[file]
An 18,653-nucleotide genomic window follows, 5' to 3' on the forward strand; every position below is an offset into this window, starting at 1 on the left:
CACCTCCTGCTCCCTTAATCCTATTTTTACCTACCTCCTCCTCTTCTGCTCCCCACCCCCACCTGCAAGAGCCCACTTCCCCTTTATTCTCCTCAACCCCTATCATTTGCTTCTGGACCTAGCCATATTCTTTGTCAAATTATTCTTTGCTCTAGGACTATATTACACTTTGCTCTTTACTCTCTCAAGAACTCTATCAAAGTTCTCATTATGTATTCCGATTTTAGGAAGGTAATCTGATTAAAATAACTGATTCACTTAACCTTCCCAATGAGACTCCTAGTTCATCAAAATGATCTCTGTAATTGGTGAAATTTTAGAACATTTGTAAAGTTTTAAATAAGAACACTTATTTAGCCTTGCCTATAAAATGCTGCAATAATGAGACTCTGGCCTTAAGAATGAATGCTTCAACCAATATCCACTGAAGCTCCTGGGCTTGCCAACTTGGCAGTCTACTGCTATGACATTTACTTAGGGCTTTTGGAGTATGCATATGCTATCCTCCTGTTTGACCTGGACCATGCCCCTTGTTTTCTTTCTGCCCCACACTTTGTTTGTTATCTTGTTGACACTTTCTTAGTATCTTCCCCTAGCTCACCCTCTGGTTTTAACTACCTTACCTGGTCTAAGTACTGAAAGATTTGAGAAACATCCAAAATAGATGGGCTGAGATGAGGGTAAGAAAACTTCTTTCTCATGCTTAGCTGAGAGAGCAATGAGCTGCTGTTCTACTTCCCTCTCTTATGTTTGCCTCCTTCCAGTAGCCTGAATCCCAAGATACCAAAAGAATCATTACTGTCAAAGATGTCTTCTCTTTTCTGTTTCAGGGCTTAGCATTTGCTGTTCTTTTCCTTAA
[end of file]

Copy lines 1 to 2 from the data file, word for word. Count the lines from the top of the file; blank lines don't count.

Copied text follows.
An 18,653-nucleotide genomic window follows, 5' to 3' on the forward strand; every position below is an offset into this window, starting at 1 on the left:
CACCTCCTGCTCCCTTAATCCTATTTTTACCTACCTCCTCCTCTTCTGCTCCCCACCCCCACCTGCAAGAGCCCACTTCCCCTTTATTCTCCTCAACCCCTATCATTTGCTTCTGGACCTAGCCATATTCTTTGTCAAATTATTCTTTGCTCTAGGACTATATTACACTTTGCTCTTTACTCTCTCAAGAACTCTATCAAAGTTCTCATTATGTATTCCGATTTTAGGAAGGTAATCTGATTAAAATAACTGATTCACTTAACCTTCCCAATGAGACTCCTAGTTCATCAAAATGATCTCTGTAATTGGTGAAATTTTAGAACATTTGTAAAGTTTTAAATAAGAACACTTATTTAGCCTTGCCTATAAAATGCTGCAATAATGAGACTCTGGCCTTAAGAATGAATGCTTCAACCAATATCCACTGAAGCTCCTGGGCTTGCCAACTTGGCAGTCTACTGCTATGACATTTACTTAGGGCTTTTGGAGTATGCATATGCTATCCTCCTGTTTGACCTGGACCATGCCCCTTGTTTTCTTTCTGCCCCACACTTTGTTTGTTATCTTGTTGACACTTTCTTAGTATCTTCCCCTAGCTCACCCTCTGGTTTTAACTACCTTACCTGGTCTAAGTACTGAAAGATTTGAGAAACATCCAAAATAGATGGGCTGAGATGAGGGTAAGAAAACTTCTTTCTCATGCTTAGCTGAGAGAGCAATGAGCTGCTGTTCTACTTCCCTCTCTTATGTTTGCCTCCTTCCAGTAGCCTGAATCCCAAGATACCAAAAGAATCATTACTGTCAAAGATGTCTTCTCTTTTCTGTTTCAGGGCTTAGCATTTGCTGTTCTTTTCCTTAA